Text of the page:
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Genotyping-by-sequencing provides the first well-resolved phylogeny for coffee (Coffea) and insights into the evolution of caffeine content in its species
- Hamon, Perla, Grover, Corrinne E., Davis, Aaron P., Rakotomalala, Jean-Jacques, Raharimalala, Nathalie E., Albert, Victor A., Sreenath, Hosahalli L., Stoffelen, Piet, Mitchell, Sharon E., Couturon, Emmanuel, Hamon, Serge, de Kochko, Alexandre, Crouzillat, Dominique, Rigoreau, Michel, Sumirat, Ucu, Akaffou, Sélastique, Guyot, Romain
- Molecular phylogenetics and evolution 2017 v.109 pp. 351-361
- Coffea, biochemical pathways, biogeography, caffeine, chocolate, convergent evolution, genotyping by sequencing, high-throughput nucleotide sequencing, pests, phylogeny, predation, researchers, society, tea, topology, trade, Central Africa, Madagascar, Mauritius, West Asia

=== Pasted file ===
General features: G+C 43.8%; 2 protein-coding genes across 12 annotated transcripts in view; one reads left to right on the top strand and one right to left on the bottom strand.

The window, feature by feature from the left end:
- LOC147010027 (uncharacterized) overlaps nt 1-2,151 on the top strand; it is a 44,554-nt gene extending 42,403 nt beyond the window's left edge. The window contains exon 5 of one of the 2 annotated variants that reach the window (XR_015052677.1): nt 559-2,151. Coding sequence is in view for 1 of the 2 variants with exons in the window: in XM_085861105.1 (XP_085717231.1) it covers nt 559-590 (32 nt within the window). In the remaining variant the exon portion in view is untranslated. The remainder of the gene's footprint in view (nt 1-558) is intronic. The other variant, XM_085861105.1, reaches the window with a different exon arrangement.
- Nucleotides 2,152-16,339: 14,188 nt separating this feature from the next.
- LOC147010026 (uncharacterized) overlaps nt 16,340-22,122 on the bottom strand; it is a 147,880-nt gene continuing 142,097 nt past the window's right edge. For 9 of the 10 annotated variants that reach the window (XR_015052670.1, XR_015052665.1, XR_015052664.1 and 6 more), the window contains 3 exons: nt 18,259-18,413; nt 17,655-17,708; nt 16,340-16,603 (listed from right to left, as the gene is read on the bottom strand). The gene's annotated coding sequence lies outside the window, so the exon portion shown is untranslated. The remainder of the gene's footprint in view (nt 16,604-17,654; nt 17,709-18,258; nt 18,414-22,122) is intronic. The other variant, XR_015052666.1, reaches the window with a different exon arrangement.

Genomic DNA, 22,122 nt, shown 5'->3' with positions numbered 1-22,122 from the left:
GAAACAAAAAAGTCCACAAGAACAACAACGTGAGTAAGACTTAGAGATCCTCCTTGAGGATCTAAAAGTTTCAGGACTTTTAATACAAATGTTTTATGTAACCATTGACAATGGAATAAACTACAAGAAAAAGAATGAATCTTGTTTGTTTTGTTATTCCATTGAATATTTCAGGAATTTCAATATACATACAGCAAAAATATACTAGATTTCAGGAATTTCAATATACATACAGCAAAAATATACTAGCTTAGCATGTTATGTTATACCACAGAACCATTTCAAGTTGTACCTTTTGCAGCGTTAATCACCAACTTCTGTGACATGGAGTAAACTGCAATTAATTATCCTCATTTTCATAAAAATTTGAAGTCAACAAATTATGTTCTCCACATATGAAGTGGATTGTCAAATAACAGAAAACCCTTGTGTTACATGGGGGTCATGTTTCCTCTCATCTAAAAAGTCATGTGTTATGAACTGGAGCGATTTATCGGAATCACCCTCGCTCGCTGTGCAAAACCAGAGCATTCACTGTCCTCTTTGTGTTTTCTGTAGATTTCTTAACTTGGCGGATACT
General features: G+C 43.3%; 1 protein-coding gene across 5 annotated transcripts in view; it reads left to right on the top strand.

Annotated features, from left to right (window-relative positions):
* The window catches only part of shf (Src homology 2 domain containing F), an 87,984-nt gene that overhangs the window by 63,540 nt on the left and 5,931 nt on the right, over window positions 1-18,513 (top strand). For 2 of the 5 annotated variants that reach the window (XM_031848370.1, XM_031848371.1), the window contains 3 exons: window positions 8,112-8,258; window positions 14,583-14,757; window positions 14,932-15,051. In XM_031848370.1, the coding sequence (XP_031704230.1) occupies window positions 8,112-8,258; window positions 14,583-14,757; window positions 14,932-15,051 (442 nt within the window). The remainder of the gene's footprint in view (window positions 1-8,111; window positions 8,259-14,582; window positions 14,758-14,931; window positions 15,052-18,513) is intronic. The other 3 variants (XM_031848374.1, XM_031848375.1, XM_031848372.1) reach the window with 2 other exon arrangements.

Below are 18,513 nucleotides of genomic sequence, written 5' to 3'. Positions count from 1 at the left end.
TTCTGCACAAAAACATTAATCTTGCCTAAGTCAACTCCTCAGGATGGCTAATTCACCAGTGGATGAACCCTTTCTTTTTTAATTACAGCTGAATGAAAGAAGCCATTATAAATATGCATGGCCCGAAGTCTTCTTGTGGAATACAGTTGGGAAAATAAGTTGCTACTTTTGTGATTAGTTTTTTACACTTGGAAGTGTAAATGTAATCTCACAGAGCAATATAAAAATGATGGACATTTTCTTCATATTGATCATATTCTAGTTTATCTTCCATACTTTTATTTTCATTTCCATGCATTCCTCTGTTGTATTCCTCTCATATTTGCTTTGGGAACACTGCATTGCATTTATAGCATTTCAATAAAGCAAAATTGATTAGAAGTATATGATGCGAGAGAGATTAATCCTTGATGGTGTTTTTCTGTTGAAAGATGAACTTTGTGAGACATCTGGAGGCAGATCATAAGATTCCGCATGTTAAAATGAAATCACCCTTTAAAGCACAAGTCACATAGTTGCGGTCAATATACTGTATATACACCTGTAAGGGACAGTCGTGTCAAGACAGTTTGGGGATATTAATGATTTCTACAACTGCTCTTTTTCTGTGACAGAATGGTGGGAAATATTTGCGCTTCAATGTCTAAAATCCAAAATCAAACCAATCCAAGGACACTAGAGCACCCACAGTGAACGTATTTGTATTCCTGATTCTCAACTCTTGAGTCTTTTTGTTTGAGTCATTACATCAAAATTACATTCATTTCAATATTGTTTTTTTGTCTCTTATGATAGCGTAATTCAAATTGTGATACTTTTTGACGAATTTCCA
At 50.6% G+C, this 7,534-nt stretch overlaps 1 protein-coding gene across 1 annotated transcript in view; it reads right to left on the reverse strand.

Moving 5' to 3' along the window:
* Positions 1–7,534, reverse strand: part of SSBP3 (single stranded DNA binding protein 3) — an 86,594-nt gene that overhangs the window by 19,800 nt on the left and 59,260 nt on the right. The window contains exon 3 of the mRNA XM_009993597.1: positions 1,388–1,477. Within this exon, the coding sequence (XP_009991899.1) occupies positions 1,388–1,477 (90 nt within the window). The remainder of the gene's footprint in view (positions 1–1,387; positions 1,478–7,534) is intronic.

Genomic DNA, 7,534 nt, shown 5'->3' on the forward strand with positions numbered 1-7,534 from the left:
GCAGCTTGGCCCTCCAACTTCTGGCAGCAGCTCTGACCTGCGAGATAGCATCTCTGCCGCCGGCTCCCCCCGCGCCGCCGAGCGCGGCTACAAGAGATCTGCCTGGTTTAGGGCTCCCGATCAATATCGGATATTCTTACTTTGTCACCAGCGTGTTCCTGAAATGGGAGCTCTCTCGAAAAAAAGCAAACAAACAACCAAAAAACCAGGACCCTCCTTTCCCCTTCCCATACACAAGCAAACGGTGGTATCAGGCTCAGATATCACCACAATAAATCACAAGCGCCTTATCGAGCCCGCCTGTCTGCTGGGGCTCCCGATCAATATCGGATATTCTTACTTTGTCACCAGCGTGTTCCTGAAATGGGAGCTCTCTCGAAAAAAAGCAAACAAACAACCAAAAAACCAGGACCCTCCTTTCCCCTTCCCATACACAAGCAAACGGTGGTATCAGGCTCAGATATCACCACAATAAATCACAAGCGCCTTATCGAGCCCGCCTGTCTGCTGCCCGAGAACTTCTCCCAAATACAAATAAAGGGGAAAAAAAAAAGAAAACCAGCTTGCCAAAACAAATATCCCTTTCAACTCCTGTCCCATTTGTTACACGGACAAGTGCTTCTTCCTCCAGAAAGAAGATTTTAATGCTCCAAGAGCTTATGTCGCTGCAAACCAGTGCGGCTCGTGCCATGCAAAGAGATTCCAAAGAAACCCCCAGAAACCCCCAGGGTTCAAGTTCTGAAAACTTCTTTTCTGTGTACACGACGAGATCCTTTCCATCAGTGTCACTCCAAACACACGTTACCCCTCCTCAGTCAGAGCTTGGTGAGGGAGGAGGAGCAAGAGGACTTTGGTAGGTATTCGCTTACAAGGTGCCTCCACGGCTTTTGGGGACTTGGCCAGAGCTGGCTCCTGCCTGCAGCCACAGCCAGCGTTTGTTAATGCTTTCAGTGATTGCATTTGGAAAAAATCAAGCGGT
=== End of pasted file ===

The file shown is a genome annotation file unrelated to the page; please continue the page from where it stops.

- A comprehensive and meaningful phylogenetic hypothesis for the commercially important coffee genus (Coffea) has long been a key objective for coffee researchers. For molecular studies, progress has been limited by low levels of sequence divergence, leading to insufficient topological resolution and statistical support in phylogenetic trees, particularly for the major lineages and for the numerous species occurring in Madagascar. We report here the first almost fully resolved, broadly sampled phylogenetic hypothesis for coffee, the result of combining genotyping-by-sequencing (GBS) technology with a newly developed, lab-based workflow to integrate short read next-generation sequencing for low numbers of additional samples. Biogeographic patterns indicate either Africa or Asia (or possibly the Arabian Peninsula) as the most likely ancestral locality for the origin of the coffee genus, with independent radiations across Africa, Asia, and the Western Indian Ocean Islands (including Madagascar and Mauritius). The evolution of caffeine, an important trait for commerce and society, was evaluated in light of our phylogeny. High and consistent caffeine content is found only in species from the equatorial, fully humid environments of West and Central Africa, possibly as an adaptive response to increased levels of pest predation. Moderate caffeine production, however, evolved at least one additional time recently (between 2 and 4Mya) in a Madagascan lineage, which suggests that either the biosynthetic pathway was already in place during the early evolutionary history of coffee, or that caffeine synthesis within the genus is subject to convergent evolution, as is also the case for caffeine synthesis in coffee versus tea and chocolate.